University Press of Kansas
Albert Castel has produced another fine book in Tom Taylor's Civil War, a close look at a field officer who served primarily with the 47th Ohio Volunteer Infantry in western Virginia and the Western Theater. Taylor would have remained obscure were it not for the hundreds of surviving letters that he and his wife Margaret, or "Netta," exchanged, as well as his field-written journal entries. Castel culled those writings, publishing the best passages in their entirety while adding interesting transitions of his own that further explain the documents and assist in placing the correspondence in context. The portrait that emerges of soldier Taylor is fascinating. He left his wife and two children on April 24, 1861, to enlist, driven to gain the martial success that had eluded his father during the Texas Revolution. Taylor fairly lusted after rank and prominence, and schemed to gain attention, promotion, and select duties. His missives often contain references to fellow officers who he believed were out to cheat him of his just rewards. As impatient as he was ambitious, the Ohioan often carped at Netta for not writing frequently enough, then expressed remorse when bundles of her delayed letters arrived. Though many of his letters indicate a deep passion for his wife, it is also possible that Taylor was unfaithful to Netta during a visit to Nashville's notorious "Smoky Row." Despite his shortcomings, Taylor was redeemed by his fine performance as an officer; his abundant leadership qualities quickly led superiors to entrust him with responsibility. He considered the welfare of his troops, and they in turn showed their appreciation, welcoming him with rousing cheers when he returned to the regiment from detached duty during the Vicksburg campaign. Taylor remained on duty when sick and fatigued, and was not afraid of the front line. He even lost a finger in an 1864 engagement. The Buckeye gained the promotions he so coveted, rising from lieutenant to major and a staff position, and left the Union army in 1865 as a brevet brigadier general. He exemplified the high grade of citizen soldier that helped the North conquer the vast and rugged Western Theater. Netta's writings also intrigue, as she often implores her husband to resign and return to Ohio, her sentiments echoing those of Southern women who bade their menfolk to quit the army for hearth and home. Taylor rebutted her arguments by citing a mix of personal and patriotic motivations for staying in the military. Netta's rare responses provide a glimpse into her struggles to maintain the family without her husband, and indicate the need for more study on the complexities of the northern home front. The innovative Castel calls this book a "biography," an apt term, for Tom Taylor tells us much more about its protagonist than do many compilations of period sources with a more traditional format. The Taylors' literate correspondence and their biographer's informative material combine to allow readers to gain an intimate portrait of what made one Union officer tick and the effect of his service on his family, as well as the internal workings of a regiment's command structure. Dana B. Shoaf is the associate editor of America's Civil War magazine. With Robert G. Carroon, he is co-author of Union Blue: The History of the Military Order of the Loyal Legion of the United States (2000).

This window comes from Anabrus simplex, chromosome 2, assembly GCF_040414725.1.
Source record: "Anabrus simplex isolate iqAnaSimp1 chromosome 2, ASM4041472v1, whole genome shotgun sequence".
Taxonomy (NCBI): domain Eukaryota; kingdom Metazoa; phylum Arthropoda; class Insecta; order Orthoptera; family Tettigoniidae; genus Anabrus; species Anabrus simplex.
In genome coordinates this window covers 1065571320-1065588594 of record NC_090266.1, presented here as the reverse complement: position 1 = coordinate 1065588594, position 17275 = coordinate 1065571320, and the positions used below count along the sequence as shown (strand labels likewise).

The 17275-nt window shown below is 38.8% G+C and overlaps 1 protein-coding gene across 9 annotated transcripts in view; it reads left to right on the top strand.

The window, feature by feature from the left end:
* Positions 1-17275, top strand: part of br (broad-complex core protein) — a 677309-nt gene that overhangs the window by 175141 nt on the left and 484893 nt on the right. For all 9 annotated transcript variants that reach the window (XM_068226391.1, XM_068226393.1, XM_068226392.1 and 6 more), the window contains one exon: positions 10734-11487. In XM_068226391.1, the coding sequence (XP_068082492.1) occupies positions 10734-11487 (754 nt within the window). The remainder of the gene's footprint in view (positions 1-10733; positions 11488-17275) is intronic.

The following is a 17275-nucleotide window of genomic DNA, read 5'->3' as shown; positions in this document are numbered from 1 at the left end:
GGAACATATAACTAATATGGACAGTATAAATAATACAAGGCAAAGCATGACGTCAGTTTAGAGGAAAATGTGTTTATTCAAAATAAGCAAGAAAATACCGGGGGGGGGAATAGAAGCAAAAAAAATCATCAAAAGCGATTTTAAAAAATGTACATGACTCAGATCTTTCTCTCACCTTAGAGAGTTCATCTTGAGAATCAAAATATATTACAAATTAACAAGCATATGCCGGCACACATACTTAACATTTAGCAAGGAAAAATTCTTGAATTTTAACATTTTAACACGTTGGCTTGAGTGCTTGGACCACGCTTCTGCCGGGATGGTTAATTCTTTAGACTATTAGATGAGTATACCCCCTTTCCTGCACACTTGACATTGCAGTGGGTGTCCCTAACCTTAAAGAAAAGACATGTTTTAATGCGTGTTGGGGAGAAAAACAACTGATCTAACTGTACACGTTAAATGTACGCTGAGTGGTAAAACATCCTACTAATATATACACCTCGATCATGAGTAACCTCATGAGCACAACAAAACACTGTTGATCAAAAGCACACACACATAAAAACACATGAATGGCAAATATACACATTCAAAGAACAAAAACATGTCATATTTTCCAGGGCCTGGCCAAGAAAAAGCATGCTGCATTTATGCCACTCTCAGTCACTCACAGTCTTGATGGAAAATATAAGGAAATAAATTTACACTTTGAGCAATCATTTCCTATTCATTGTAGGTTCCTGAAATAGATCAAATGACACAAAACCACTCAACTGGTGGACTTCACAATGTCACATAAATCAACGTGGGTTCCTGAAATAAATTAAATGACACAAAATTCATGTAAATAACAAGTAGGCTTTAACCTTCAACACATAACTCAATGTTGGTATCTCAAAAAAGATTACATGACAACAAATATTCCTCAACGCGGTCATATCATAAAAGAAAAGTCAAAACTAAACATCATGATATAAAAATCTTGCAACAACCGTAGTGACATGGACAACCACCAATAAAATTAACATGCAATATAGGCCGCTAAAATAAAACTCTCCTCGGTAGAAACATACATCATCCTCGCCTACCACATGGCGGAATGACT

Shoaf, Dana B.
"Buckeye Adventurer: He Lost A Finger To Gain A Brevet General's Star,"
Civil War Book Review: Vol. 3
, Article 8.
Available at: https://digitalcommons.lsu.edu/cwbr/vol3/iss2/8